Continuous integration and continuous delivery principles were used extensively during the development of the new Envoy-powered mesh, and automated end-to-end tests replaced the manual validation of the previous solution.

The presentation was concluded with a reminder that although working with emerging technology like Envoy is a lot of fun, the primary focus for engineering should be on solving users problems -- afterall, this is why the organisation and team were formed.

In the next session Tristan Blease, staff software engineer at Groupon, and Michael Chang, senior software engineer at Groupon, presented "Bridging the gap between on-prem and cloud: a story about Envoy + a hybrid boundary". Groupon currently runs the majority of its application workloads on premises, but the plan is to ultimately run a hybrid stack, with the inclusion of public cloud and containerised services that are deployed onto Kubernetes.

The current stack uses a variety of technologies for handling edge and internal traffic, and the planned migration created new requirements that needed to be assessed: avoid manual processes for configuration, provide a "stronger story" around observability, and implement TLS and access control for service-to-service communication. They engineering team experimented with and identified their "ideal architecture components", one of which was Envoy.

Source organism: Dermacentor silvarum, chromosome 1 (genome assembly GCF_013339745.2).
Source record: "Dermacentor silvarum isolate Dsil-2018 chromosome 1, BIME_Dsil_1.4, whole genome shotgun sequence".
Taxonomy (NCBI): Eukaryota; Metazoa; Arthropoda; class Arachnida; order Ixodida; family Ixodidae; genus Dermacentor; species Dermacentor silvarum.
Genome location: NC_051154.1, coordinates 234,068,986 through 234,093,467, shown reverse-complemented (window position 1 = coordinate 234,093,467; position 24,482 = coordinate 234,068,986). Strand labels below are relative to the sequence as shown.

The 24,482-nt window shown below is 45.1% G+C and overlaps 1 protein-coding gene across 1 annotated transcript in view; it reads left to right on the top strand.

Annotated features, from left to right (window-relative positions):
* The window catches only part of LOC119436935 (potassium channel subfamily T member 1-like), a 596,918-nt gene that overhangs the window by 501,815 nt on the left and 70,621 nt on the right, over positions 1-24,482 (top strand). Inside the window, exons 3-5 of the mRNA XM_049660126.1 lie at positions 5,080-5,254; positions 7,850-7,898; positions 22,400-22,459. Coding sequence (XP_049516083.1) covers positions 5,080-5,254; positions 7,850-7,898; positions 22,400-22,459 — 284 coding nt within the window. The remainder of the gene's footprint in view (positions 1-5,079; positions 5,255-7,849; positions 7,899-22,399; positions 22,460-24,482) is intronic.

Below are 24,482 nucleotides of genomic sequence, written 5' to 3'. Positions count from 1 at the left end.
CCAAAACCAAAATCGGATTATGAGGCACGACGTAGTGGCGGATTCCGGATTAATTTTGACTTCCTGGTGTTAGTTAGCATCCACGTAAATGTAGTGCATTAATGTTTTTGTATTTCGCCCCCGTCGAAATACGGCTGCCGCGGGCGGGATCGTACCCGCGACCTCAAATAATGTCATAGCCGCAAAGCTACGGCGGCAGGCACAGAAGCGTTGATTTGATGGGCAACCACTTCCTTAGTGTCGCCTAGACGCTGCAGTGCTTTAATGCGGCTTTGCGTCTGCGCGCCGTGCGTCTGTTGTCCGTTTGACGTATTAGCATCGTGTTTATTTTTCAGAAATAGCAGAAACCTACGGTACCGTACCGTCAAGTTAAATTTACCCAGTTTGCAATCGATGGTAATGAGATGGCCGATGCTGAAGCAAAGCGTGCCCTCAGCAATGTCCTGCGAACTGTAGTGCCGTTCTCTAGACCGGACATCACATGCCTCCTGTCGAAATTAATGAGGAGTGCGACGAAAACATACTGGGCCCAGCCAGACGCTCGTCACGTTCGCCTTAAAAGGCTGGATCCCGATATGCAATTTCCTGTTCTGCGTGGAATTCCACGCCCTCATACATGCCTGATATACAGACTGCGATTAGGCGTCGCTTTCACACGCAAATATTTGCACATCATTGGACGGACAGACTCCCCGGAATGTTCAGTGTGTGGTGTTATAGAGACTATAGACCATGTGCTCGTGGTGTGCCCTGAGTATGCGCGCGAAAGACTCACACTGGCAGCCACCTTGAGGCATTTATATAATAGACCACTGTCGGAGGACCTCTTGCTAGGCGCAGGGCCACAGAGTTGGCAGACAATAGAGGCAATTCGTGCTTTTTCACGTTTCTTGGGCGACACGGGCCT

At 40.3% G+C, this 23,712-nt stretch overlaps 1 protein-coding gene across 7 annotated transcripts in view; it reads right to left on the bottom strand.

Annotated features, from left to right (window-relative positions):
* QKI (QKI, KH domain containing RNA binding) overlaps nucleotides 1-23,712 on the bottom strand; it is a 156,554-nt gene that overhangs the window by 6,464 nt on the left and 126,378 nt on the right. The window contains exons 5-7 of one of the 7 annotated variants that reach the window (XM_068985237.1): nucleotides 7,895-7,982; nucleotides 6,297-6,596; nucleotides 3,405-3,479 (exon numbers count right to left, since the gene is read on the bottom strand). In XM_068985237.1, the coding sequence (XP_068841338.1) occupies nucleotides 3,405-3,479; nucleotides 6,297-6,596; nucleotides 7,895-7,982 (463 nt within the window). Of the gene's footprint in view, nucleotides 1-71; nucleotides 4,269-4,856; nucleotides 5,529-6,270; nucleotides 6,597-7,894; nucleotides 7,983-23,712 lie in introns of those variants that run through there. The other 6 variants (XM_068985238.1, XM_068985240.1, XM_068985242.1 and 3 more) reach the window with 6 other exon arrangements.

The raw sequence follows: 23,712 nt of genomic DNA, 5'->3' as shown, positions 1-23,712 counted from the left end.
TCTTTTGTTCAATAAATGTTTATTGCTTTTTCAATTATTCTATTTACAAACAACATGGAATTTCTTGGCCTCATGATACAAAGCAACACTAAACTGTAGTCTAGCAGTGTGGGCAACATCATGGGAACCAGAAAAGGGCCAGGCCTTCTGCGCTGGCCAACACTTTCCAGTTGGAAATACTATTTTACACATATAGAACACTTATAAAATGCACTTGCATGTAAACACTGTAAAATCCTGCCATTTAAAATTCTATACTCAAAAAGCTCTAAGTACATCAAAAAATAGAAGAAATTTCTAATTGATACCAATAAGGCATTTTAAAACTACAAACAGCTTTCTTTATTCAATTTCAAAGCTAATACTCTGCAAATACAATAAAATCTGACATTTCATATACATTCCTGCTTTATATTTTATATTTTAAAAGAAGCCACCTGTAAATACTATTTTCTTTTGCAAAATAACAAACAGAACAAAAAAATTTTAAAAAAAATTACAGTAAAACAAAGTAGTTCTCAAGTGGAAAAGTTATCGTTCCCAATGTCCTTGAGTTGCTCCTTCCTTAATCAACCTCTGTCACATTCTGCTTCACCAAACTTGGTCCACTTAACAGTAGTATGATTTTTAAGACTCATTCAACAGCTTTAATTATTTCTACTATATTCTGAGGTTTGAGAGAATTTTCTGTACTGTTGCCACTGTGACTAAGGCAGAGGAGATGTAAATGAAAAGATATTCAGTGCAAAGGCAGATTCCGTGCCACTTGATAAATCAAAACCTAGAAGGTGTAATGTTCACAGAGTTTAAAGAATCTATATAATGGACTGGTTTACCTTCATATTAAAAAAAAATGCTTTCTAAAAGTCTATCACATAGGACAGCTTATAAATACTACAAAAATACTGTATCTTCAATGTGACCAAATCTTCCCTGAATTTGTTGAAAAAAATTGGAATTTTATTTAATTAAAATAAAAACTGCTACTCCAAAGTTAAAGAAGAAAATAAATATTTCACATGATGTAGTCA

Groupon ideal architecture components.

Blease and Chang provided a comprehensive overview of the current and planned system architecture, and discussed the challenges of getting traffic from on-premises to cloud and vice versa. Envoy instances will be deployed as an edge proxy node, and will be responsible for routing traffic between environments. Envoy configuration will primarily be stored with a NoSQL database which, with a small amount of glue, will act as the control plane, providing host, routes and endpoint data to the associated Envoy management xDS APIs.

Groupon Envoy architecture.

Slide decks of talks can be found on the EnvoyCon Sched page, and the recording of many of the presentations can be found on the CNCF YouTube channel.